CS 70
Discrete Mathematics for CS
Spring 2008
David Wagner
Note 7
Stable Marriage — An Application of Proof Techniques to
Algorithmic Analysis
Consider a dating agency that must match up
n
men and
n
women. Each man has an ordered
preference
list
of the
n
women, and each woman has a similar list of the
n
men (ties are not allowed). Is there a good
algorithm that the agency can use to determine a good pairing?
Example
Consider for example
n
=
3 men (represented by numbers 1, 2, and 3) and 3 women (
A
,
B
, and
C
), and the
following preference lists:
Men
Women
1
A
B
C
2
B
A
C
3
A
B
C
Women
Men
A
2
1
3
B
1
2
3
C
1
2
3
For instance, the preference lists above mean that woman
A
is man 1’s top choice; woman
B
is his second
choice; and so on.
What properties should a good pairing have? One possible criterion for a “good” pairing is one in which the
number of first ranked choices is maximized. Another possibility is to minimize the number of last ranked
choices. Or perhaps minimizing the sum of the ranks of the choices, which may be thought of as maximizing
the average happiness. In this lecture we will focus on a very basic criterion:
stability
. A pairing is unstable
if there is a man and a woman who prefer each other to their current partners. We will call such a pair a
rogue couple
. So a pairing of
n
men and
n
women is stable if it has no rogue couples.
An unstable pairing from the above example is:
{
(
1
,
C
)
,
(
2
,
B
)
,
(
3
,
A
)
}
. The reason is that 1 and
B
form a
rogue couple, since 1 would rather be with
B
than
C
(his current partner), and since
B
would rather be with
1 than 2 (her current partner). This is trouble: Before long, 1 and
B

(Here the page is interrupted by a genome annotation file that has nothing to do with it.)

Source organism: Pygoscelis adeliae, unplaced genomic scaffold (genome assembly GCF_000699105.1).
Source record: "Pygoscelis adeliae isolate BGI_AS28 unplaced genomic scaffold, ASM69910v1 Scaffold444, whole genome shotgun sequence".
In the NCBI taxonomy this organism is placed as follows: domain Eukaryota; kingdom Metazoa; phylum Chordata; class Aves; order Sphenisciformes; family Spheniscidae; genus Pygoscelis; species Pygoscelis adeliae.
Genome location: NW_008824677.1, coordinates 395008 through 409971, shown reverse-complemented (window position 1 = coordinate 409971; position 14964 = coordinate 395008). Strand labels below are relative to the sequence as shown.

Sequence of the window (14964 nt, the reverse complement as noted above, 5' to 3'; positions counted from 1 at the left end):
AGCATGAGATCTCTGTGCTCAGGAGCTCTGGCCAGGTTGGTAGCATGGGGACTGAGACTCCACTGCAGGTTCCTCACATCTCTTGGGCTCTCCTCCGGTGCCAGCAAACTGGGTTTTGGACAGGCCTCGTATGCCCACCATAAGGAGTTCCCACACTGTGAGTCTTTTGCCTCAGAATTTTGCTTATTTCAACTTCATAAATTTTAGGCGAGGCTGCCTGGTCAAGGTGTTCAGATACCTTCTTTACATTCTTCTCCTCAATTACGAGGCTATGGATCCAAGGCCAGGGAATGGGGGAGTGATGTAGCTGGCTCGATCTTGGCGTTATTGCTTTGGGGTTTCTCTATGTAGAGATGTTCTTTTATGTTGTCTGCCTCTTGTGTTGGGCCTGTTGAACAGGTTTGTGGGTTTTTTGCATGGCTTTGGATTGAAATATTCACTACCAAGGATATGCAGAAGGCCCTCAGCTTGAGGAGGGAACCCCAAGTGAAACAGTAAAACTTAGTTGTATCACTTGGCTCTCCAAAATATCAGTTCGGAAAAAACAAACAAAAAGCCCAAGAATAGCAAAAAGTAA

are going to spending many late nights
doing CS70 problem sets together. Obviously, the existence of rogue couples is not a good thing if you are
a matchmaker, since they will lead to instability or customer dissatisfaction. That is why we focus on stable
pairings.
An example of a stable pairing is:
{
(
2
,
A
)
,
(
1
,
B
)
,
(
3
,
C
)
}
. Note that
(
1
,
A
)
is not a rogue couple. It is true
that man 1 would rather be with woman
A
than his current partner. Unfortunately for him, she would rather
be with her current partner than with him. Note also that both 3 and
C
are paired with their least favorite
choice in this matching. Nonetheless, it is a stable pairing, since there are no rogue couples.
The problem facing us is to find a stable pairing, given the preference lists for all
n
men and all
n
women.
CS 70, Spring 2008, Note 7
1
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View Full DocumentDoes a Stable Pairing Always Exist?
Before we discuss how to find a stable pairing, let us ask a more basic question: do stable pairings always
exist? Surely the answer is yes, since we could start with any pairing and make it more and more stable as
follows: if there is a rogue couple, modify the current pairing so that they are together. Repeat. Surely this
procedure must result in a stable pairing! Unfortunately this reasoning is not sound. To demonstrate this,
let us consider a slightly different scenario, the roommates problem. Here we have 2
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 Spring '08
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 Englishlanguage films, Blackandwhite films, Stable marriage problem, Traditional Marriage Algorithm

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